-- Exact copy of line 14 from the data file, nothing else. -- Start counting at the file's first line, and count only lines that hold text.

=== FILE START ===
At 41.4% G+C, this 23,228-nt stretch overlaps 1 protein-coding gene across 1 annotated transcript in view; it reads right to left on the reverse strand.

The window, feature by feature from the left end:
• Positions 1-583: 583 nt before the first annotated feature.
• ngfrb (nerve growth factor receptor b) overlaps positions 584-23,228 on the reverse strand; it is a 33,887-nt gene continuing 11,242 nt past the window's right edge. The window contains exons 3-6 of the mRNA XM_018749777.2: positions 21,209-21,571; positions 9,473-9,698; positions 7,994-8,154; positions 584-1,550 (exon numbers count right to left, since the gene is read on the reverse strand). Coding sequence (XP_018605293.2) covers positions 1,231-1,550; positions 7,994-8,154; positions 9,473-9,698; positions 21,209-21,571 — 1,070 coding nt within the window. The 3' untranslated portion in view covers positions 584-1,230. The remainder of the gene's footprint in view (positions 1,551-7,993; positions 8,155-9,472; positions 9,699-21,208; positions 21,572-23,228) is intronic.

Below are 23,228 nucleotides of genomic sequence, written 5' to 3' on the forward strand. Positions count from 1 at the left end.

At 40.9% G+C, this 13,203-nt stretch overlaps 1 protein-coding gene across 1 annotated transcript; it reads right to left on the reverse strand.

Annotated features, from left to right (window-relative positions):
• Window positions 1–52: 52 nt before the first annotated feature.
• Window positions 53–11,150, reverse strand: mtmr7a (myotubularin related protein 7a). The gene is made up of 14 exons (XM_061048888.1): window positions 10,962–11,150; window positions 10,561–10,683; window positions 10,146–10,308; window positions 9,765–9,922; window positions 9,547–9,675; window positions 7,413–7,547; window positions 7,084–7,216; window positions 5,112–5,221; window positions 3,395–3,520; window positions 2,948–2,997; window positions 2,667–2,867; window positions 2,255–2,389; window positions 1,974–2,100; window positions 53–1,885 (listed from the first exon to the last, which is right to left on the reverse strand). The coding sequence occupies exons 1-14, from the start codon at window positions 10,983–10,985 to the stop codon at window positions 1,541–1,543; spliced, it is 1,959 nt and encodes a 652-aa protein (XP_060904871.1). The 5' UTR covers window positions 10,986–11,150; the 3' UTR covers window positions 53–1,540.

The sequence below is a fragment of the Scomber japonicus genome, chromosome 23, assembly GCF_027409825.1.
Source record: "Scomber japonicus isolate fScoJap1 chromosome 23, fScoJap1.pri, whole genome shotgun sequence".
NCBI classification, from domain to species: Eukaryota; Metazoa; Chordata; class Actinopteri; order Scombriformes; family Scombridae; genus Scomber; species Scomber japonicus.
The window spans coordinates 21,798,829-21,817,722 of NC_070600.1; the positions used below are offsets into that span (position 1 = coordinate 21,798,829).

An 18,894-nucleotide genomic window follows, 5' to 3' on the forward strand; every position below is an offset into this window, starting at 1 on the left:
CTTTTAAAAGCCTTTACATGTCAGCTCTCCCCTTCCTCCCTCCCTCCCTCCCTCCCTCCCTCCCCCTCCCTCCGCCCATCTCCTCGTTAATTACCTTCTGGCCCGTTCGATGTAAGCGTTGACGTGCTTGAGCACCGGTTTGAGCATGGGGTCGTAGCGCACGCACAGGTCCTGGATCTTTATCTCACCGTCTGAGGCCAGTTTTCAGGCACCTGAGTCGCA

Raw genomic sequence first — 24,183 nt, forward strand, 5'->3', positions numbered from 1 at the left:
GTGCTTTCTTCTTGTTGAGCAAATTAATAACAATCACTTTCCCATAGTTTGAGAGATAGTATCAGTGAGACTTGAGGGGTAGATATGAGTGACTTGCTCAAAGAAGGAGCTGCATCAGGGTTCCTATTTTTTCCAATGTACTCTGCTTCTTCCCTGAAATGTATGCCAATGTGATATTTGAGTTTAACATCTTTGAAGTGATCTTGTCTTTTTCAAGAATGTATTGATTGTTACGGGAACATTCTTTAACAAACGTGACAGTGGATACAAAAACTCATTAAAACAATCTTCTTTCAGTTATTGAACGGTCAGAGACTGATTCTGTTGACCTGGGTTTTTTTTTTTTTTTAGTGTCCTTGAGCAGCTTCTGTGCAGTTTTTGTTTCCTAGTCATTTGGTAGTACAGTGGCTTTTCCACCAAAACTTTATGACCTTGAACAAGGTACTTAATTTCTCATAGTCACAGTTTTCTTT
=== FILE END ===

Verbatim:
An 18,894-nucleotide genomic window follows, 5' to 3' on the forward strand; every position below is an offset into this window, starting at 1 on the left: